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General Health : Environment Last Updated: Apr 20, 2011 - 9:38:09 AM


16% American homes use only wireless phones
By CDC
May 27, 2008 - 2:58:43 PM

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Preliminary results from the July-December 2007 National Health Interview Survey (NHIS) indicate that nearly one out of every six American homes (15.8%) had only wireless telephones during the second half of 2007. In addition, more than one out of every eight American homes (13.1%) received all or almost all calls on wireless telephones despite having a landline telephone in the home. This report presents the most up-to-date estimates available from the federal government concerning the size and characteristics of these populations.

Telephone Status

In the last 6 months of 2007, nearly one out of every six households (15.8%) did not have a landline telephone, but did have at least one wireless telephone (Table 1). Approximately 14.5% of all adults-more than 32 million adults-lived in households with only wireless telephones; 14.4% of all children-more than 10 million children-lived in households with only wireless telephones.

The percentage of adults living in wireless-only households has been steadily increasing (see Figure). During the last 6 months of 2007, more than one out of every seven adults lived in wireless-only households. One year before that (that is, during the last 6 months of 2006), fewer than one out of every eight adults lived in wireless-only households. And 2 years before that (that is, during the last 6 months of 2004), only 1 out of every 18 adults lived in wireless-only households.

The percentage of adults and the percentage of children living without any telephone service have remained relatively unchanged over the past 3 years. Approximately 2.2% of households had no telephone service (neither wireless nor landline). Approximately 4 million adults (1.9%) and 1.5 million children (2.1%) lived in these households.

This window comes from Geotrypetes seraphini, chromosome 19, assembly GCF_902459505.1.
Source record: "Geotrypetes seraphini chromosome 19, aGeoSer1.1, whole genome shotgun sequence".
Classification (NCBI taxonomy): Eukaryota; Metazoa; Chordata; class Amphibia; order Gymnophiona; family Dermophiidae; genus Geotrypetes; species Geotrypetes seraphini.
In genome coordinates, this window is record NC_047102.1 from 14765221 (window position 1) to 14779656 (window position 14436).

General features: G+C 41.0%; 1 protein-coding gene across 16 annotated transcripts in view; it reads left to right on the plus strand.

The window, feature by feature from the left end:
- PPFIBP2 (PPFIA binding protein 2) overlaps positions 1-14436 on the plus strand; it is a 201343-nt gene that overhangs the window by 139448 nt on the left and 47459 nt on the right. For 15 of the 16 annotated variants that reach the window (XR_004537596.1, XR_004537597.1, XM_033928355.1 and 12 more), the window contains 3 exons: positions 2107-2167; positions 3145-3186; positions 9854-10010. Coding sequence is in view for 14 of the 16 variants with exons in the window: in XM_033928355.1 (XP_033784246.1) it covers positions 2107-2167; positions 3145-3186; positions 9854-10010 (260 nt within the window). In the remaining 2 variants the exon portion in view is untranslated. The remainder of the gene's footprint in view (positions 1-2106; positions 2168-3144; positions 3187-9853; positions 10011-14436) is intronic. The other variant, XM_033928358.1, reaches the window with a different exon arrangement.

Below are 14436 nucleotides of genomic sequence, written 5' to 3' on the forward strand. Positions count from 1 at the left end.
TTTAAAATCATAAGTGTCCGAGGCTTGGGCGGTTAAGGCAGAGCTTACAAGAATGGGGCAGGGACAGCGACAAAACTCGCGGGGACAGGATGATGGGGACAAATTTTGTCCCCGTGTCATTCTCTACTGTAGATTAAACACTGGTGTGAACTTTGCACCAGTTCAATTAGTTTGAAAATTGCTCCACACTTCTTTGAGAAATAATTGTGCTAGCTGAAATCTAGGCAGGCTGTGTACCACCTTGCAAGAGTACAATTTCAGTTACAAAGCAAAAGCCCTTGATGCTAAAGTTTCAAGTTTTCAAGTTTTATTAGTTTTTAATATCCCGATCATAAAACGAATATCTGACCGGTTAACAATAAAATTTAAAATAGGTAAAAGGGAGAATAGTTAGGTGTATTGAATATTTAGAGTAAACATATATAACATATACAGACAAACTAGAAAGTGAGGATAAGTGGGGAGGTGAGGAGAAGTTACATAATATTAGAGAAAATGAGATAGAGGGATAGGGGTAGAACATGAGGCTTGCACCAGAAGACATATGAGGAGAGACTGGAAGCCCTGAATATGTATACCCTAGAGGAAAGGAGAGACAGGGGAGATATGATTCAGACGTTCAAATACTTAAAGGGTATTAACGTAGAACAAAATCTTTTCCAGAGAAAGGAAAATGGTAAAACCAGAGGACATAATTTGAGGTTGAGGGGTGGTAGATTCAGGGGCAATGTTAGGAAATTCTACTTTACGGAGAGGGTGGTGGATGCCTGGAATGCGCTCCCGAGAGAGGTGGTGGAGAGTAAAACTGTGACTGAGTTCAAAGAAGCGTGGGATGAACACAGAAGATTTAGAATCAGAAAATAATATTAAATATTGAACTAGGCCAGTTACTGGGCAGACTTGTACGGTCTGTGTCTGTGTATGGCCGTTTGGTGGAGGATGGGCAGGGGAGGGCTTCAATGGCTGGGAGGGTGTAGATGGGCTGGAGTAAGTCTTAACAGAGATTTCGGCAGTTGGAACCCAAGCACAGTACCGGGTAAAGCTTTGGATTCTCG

Demographic Differences

The percentage of U.S. civilian noninstitutionalized adults living in wireless-only households is shown by selected demographic characteristics and by survey time period in Table 2. For the period July through December 2007:

    *      More than one-half of all adults living with unrelated roommates (56.9%) lived in households with only wireless telephones. This is the highest prevalence rate among the population subgroups examined.
    *      Adults renting their home (30.9%) were more likely than adults owning their home (7.3%) to be living in households with only wireless telephones.
    *      More than one in three adults aged 25-29 years (34.5%) lived in households with only wireless telephones. Nearly 31% of adults aged 18-24 years lived in households with only wireless telephones.
    *      As age increased, the percentage of adults living in households with only wireless telephones decreased: 15.5% for adults aged 30-44 years; 8.0% for adults aged 45-64 years; and 2.2% for adults aged 65 years and over.
    *      Men (15.9%) were more likely than women (13.2%) to be living in households with only wireless telephones.
    *      Adults living in poverty (27.4%) were more likely than higher income adults to be living in households with only wireless telephones.
    *      Adults living in the South (17.1%) and Midwest (15.3%) were more likely than adults living in the Northeast (10.0%) to be living in households with only wireless telephones.
    *      Non-Hispanic white adults (12.9%) were less likely than Hispanic adults (19.3%) or non-Hispanic black adults (18.3%) to be living in households with only wireless telephones.

Wireless-Mostly Households

Among households with both landline and cellular telephones, 22.3% received all or almost all calls on the cellular telephones, based on data for the period July through December 2007. These wireless-mostly households make up 13.1% of all households. Both of these estimates of the size of the wireless-mostly household population have increased since the first 6 months of 2007. During the first 6 months of 2007, the estimates were 20.5% and 12.1%, respectively. (These increases are statistically significant at the 0.10 level but not at the 0.05 level.)

Approximately 31 million adults (14.0%) lived in wireless-mostly households during the last 6 months of 2007, an increase from 28 million (12.6%) during the first 6 months of 2007. Table 3 presents the percentage of adults living in wireless-mostly households by selected demographic characteristics and by survey time period. For the period July through December 2007: